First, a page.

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MIT18_03S10_ls2

# MIT18_03S10_ls2 - LS.2 Homogeneous Linear Systems with...

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± ± ± ± ± ± ± ± ± LS.2 Homogeneous Linear Systems with Constant Coeﬃcients 1. Using matrices to solve linear systems. The naive way to solve a linear system of ODE’s with constant coeﬃcients is by elimi- nating variables, so as to change it into a single higher-order equation. For instance, if x = x + 3 y (1) y = x y we can eliminate x by solving the second equation for x , getting x = y + y , then replacing x everywhere by y + y in the first equation. This gives y �� 4 y = 0 ; the characteristic equation is ( r 2)( r + 2) = 0, so the general solution for y is 2 t 2 t y = c 1 e + c 2 e . From this we get x from the equation x = y + y originally used to eliminate x ; the whole solution to the system is then 2 t x = 3 c 1 e 2 t c 2 e (2) 2 t 2 t y = c 1 e + c 2 e . We now want to introduce linear algebra and matrices into the study of systems like the one above. Our first task is to see how the above equations look when written using matrices and matrix multiplication. When we do this, the system (1) and its general solution (2) take the forms x 1 3 x = (4) y 1 1 y , 2 t 3 c 1 e 2 t c 2 e 1 2 t (5) x = c 1 e 2 t + c 2 e 2 t = c 1 3 e 2 t + c 2 e . y 1 1 Study the above until it is clear to you how the matrices and column vectors are being used to write the system (1) and its solution (2). Note that when we multiply the column vectors by scalars or scalar functions, it does not matter whether we write them behind or in front of the column vector; the way it is written above on the right of (5) is the one usually used, since it is easiest to read and interpret. We are now going to show a new method of solving the system (1), which makes use of the matrix form (4) for writing it. We begin by noting from (5) that two particular solutions to the system (4) are 3 2 t (6) e and 1 e 2 t . 1 1 6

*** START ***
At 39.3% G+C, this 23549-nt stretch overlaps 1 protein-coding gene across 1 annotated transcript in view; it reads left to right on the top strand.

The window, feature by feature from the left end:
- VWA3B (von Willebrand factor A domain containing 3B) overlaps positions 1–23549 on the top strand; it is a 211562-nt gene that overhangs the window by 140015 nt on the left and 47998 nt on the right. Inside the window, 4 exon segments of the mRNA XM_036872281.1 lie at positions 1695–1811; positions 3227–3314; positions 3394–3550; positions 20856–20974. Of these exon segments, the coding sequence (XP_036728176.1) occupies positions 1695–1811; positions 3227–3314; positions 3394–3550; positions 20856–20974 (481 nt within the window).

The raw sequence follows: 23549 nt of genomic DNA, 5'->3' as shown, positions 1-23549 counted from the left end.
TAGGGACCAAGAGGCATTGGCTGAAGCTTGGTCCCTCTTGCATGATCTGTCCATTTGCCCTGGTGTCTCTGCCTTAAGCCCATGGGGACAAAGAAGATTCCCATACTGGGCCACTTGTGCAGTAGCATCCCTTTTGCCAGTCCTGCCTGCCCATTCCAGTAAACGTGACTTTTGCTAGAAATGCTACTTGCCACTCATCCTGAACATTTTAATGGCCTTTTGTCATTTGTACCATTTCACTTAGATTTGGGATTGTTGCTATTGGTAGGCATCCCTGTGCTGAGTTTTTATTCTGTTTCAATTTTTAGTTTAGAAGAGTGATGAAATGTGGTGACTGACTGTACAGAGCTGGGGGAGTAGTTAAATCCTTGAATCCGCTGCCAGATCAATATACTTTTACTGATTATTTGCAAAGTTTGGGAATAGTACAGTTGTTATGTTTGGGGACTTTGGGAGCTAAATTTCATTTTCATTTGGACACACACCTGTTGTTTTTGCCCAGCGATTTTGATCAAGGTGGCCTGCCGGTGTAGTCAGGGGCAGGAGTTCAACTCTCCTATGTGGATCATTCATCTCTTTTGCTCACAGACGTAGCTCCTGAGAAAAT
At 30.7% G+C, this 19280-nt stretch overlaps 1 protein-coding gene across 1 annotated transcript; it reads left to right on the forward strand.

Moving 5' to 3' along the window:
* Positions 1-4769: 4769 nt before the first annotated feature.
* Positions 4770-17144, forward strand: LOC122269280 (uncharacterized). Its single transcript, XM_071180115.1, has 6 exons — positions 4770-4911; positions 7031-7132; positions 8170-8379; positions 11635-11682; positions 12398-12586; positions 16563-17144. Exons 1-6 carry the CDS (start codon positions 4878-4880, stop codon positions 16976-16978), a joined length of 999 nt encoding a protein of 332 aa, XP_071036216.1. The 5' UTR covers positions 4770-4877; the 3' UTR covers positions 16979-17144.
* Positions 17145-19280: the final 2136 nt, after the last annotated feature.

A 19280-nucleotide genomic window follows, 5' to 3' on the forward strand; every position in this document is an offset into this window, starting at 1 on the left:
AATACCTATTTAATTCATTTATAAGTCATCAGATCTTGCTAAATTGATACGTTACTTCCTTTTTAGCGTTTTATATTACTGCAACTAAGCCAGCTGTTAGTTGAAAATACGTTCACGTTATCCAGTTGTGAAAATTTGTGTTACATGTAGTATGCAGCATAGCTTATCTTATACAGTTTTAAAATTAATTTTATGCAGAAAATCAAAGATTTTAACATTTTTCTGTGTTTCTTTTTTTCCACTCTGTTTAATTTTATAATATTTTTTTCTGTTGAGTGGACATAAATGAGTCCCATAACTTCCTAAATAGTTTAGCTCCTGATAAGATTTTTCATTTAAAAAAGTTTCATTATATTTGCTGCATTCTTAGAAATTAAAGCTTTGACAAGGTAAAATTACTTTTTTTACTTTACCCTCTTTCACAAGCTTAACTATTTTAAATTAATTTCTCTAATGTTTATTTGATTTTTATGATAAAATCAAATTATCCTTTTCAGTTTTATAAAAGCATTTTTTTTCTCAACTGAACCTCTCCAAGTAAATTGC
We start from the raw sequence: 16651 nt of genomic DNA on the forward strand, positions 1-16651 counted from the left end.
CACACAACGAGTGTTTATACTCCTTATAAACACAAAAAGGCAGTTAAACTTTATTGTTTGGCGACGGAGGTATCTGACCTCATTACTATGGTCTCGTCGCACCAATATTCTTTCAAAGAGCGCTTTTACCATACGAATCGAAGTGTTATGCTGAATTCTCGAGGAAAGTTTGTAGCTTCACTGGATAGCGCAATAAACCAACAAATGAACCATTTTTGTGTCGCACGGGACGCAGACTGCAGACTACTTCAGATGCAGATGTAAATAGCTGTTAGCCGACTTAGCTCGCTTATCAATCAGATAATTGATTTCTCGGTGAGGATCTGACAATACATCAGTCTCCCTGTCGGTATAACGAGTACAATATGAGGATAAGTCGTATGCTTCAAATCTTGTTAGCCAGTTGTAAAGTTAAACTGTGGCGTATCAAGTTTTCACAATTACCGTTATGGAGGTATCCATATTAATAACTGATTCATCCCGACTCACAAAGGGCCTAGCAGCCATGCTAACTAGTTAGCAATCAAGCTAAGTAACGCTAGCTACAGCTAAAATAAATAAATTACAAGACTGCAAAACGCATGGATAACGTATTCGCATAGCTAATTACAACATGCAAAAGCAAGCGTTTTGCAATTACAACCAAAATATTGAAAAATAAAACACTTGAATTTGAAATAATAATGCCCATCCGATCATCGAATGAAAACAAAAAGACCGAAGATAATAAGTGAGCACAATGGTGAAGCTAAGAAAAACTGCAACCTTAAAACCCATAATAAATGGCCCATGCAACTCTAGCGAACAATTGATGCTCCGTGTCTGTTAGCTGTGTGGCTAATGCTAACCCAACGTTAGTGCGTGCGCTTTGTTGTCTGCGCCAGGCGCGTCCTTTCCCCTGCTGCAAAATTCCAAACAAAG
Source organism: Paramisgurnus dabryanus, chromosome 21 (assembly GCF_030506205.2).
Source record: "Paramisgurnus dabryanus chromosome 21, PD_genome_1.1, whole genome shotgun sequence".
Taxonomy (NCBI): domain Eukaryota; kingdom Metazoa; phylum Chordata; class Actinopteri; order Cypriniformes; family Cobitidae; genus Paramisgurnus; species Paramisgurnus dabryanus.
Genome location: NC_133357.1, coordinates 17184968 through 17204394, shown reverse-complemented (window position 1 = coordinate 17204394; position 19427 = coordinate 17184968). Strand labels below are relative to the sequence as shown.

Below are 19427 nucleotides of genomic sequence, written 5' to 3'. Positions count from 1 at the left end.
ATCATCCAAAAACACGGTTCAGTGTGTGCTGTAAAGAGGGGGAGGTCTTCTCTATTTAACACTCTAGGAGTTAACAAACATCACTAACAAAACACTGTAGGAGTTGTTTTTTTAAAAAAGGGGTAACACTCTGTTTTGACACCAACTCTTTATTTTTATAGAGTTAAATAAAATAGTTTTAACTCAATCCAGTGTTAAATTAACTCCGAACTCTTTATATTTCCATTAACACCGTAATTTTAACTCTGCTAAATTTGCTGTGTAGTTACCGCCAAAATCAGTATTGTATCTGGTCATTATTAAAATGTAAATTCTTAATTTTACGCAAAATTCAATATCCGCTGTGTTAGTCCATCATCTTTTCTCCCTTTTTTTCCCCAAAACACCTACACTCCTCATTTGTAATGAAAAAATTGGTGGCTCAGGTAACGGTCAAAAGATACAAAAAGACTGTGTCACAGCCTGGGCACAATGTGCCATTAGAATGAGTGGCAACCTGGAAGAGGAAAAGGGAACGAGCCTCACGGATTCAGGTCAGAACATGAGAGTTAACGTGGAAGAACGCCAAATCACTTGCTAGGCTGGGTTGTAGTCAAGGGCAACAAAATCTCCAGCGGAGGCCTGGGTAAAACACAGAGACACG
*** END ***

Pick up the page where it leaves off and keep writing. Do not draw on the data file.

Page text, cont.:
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± ± ± ± ± ± ± ± 7 LS.2 HOMOGENEOUS LINEAR SYSTEMS Based on this, our new method is to look for solutions to (4) of the form x (7) = a 1 e �t , y a 2 where a 1 , a 2 and are unknown constants. We substitute (7) into the system (4) to deter- mine what these unknown constants should be. This gives a 1 a 1 �t (8) e �t = 1 3 e . a 2 1 1 a 2 We can cancel the factor e �t from both sides, getting 3 a 1 (9) a 1 = 1 . a 2 1 1 a 2 We have to solve the matrix equation (9) for the three constants. It is not very clear how to do this. When faced with equations in unfamiliar notation, a reasonable strategy is to rewrite them in more familiar notation. If we try this, (9) becomes the pair of equations �a 1 = a 1 + 3 a 2 (10) �a 2 = a 1 a 2 . Technically speaking, these are a pair of non-linear equations in three variables. The trick in solving them is to look at them as a pair of linear equations in the unknowns a i , with viewed as a parameter. If we think of them this way, it immediately suggests writing them in standard form (1 ) a 1 + 3 a 2 = 0 (11) a 1 + ( 1 ) a 2 = 0 .
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MIT18_03S10_ls2 - LS.2 Homogeneous Linear Systems with...

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